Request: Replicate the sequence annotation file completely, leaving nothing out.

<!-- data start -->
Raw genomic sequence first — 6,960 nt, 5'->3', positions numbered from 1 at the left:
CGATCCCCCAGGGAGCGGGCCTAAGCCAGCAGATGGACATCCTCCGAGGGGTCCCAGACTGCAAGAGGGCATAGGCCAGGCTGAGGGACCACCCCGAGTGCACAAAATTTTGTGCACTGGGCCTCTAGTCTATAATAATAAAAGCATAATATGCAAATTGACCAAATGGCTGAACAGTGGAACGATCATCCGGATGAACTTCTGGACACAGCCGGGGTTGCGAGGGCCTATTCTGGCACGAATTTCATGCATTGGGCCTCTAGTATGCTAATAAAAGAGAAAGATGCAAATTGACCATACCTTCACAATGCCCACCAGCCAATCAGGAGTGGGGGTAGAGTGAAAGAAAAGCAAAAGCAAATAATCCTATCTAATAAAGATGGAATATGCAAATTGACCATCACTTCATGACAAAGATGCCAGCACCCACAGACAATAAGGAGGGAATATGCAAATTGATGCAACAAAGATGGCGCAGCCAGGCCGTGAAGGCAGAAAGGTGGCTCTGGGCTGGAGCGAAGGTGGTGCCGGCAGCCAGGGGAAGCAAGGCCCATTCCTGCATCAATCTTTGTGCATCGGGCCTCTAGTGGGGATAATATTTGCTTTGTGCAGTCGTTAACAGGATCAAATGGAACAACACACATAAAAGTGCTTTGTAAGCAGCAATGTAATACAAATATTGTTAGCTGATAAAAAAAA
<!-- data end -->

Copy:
Raw genomic sequence first — 6,960 nt, 5'->3', positions numbered from 1 at the left:
CGATCCCCCAGGGAGCGGGCCTAAGCCAGCAGATGGACATCCTCCGAGGGGTCCCAGACTGCAAGAGGGCATAGGCCAGGCTGAGGGACCACCCCGAGTGCACAAAATTTTGTGCACTGGGCCTCTAGTCTATAATAATAAAAGCATAATATGCAAATTGACCAAATGGCTGAACAGTGGAACGATCATCCGGATGAACTTCTGGACACAGCCGGGGTTGCGAGGGCCTATTCTGGCACGAATTTCATGCATTGGGCCTCTAGTATGCTAATAAAAGAGAAAGATGCAAATTGACCATACCTTCACAATGCCCACCAGCCAATCAGGAGTGGGGGTAGAGTGAAAGAAAAGCAAAAGCAAATAATCCTATCTAATAAAGATGGAATATGCAAATTGACCATCACTTCATGACAAAGATGCCAGCACCCACAGACAATAAGGAGGGAATATGCAAATTGATGCAACAAAGATGGCGCAGCCAGGCCGTGAAGGCAGAAAGGTGGCTCTGGGCTGGAGCGAAGGTGGTGCCGGCAGCCAGGGGAAGCAAGGCCCATTCCTGCATCAATCTTTGTGCATCGGGCCTCTAGTGGGGATAATATTTGCTTTGTGCAGTCGTTAACAGGATCAAATGGAACAACACACATAAAAGTGCTTTGTAAGCAGCAATGTAATACAAATATTGTTAGCTGATAAAAAAAA